Mid-Life Smoking Leads To Early Memory Problems

Armen Hareyan's picture
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Mid-life smokers experience memory problems earlier than non-smokers, but ex-smokers still have chances to cut the risk.

A team of researchers from National Institute of Health and Medical Research in Villejuif, France examined 10,308 people aged between 35 to 55. Study enrollment took place between 1985 and 1988 after all participants reported their smoking habits. Later, between the years of 1997 and 1999 they were again questioned about smoking habits. At this time 5,388 participants who had reported their smoking habits were also given memory tests to estimate their 'memory, reasoning, vocabulary and verbal fluency'. Out of them 4,659 participants were tested once more 5 years later. The number of participants declined during the study mainly because most of them simply refused to pass memory tests for various reasons.

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The smoking and memory study found that mid-life smokers have the lowest memory scores and that ex-smokers are 30% less likely than smokers to suffer from memory problems earlier in life. However, researchers said that these figures underestimate the reality, because most smokers refused to participate in the study. Researchers also remind that mid-life memory problems lead to early dementia development, indirectly linking smoking to dementia.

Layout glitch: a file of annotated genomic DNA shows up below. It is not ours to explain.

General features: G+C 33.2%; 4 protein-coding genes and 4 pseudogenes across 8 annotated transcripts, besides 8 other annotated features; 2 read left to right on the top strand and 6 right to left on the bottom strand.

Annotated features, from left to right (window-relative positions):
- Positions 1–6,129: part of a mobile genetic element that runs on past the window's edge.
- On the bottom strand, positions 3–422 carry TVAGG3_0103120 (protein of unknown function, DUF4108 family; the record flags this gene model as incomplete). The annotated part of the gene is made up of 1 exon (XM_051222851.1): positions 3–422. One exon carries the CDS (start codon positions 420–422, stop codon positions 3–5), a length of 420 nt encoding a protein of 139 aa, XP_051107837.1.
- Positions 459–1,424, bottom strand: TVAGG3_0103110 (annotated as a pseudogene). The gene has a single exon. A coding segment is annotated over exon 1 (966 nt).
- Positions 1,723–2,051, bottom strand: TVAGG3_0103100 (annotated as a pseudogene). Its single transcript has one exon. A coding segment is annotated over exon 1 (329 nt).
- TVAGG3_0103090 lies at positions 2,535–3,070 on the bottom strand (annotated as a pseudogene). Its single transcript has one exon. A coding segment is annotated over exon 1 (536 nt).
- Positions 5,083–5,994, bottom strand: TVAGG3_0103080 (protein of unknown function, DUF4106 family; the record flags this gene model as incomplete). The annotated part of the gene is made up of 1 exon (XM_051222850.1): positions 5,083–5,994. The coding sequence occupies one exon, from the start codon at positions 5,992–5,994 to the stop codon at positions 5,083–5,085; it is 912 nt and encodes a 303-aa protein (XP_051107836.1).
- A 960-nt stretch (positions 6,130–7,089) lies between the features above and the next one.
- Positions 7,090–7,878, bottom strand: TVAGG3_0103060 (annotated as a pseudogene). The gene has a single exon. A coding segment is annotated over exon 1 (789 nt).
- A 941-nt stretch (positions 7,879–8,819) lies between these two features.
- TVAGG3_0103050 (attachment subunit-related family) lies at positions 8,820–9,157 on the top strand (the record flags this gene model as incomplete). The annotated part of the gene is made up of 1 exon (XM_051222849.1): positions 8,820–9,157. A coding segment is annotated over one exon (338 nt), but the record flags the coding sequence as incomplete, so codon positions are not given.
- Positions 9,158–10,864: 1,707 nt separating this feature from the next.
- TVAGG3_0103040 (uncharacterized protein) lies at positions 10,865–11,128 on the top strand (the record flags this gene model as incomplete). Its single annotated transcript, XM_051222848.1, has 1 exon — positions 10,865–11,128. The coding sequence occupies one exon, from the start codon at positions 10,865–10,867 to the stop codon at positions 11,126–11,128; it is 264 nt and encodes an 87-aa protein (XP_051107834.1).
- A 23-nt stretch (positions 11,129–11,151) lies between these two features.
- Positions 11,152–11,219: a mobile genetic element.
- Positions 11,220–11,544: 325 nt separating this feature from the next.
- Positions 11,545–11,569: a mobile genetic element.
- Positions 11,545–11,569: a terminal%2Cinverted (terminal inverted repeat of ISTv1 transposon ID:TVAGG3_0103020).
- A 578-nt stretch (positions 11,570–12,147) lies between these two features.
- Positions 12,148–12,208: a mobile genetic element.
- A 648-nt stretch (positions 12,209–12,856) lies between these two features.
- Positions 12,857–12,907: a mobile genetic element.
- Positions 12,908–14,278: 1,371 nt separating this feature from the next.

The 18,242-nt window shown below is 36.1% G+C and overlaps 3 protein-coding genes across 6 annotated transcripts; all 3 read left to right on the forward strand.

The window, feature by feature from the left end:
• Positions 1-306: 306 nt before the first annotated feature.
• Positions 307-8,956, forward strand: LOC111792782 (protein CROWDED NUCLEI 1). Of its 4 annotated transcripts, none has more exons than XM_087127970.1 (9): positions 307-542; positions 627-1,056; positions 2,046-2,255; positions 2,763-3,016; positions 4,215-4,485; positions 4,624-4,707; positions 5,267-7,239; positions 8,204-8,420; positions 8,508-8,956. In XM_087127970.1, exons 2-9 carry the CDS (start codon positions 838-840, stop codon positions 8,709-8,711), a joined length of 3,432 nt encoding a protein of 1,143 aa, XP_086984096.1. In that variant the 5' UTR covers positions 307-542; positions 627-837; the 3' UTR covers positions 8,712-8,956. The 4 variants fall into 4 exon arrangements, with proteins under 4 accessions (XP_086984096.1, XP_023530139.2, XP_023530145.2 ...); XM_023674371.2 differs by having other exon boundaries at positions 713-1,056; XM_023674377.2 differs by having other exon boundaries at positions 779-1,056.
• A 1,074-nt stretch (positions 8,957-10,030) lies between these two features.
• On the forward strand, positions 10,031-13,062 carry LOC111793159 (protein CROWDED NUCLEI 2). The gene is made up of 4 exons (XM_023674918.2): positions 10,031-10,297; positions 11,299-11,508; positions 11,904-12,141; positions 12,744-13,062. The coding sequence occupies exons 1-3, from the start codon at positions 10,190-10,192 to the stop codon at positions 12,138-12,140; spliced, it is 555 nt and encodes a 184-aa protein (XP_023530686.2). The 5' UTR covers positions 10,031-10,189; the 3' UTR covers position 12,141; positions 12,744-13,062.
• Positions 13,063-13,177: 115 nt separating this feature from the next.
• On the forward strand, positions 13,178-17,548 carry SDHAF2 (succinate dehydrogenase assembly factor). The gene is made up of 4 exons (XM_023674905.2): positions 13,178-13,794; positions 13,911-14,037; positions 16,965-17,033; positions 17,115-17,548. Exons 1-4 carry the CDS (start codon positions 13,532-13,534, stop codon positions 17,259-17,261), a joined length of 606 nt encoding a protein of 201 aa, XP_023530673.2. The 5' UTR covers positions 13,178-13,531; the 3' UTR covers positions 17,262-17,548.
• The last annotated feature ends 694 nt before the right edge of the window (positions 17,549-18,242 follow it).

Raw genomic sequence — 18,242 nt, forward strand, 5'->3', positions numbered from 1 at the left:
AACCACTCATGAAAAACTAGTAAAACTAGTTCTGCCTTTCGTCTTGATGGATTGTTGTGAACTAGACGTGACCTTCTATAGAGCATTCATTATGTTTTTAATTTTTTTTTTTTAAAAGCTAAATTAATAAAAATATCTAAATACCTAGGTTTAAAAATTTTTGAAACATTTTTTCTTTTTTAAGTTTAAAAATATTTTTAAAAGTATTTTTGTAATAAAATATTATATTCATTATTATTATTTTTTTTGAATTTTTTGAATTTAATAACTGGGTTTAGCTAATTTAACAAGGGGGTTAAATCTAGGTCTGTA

The study says: "During the past 20 years, public health messages about smoking have led to changes in smoking behaviour. Public health messages on smoking should continue to target smokers of all ages."

The study also reported that ex-smokers have significantly improved healthy habits just after quitting smoking. Quitters were found to spend more time on exercising, drink less alcohol, eat more fruits and vegetables, and adopting healthy lifestyle rules.

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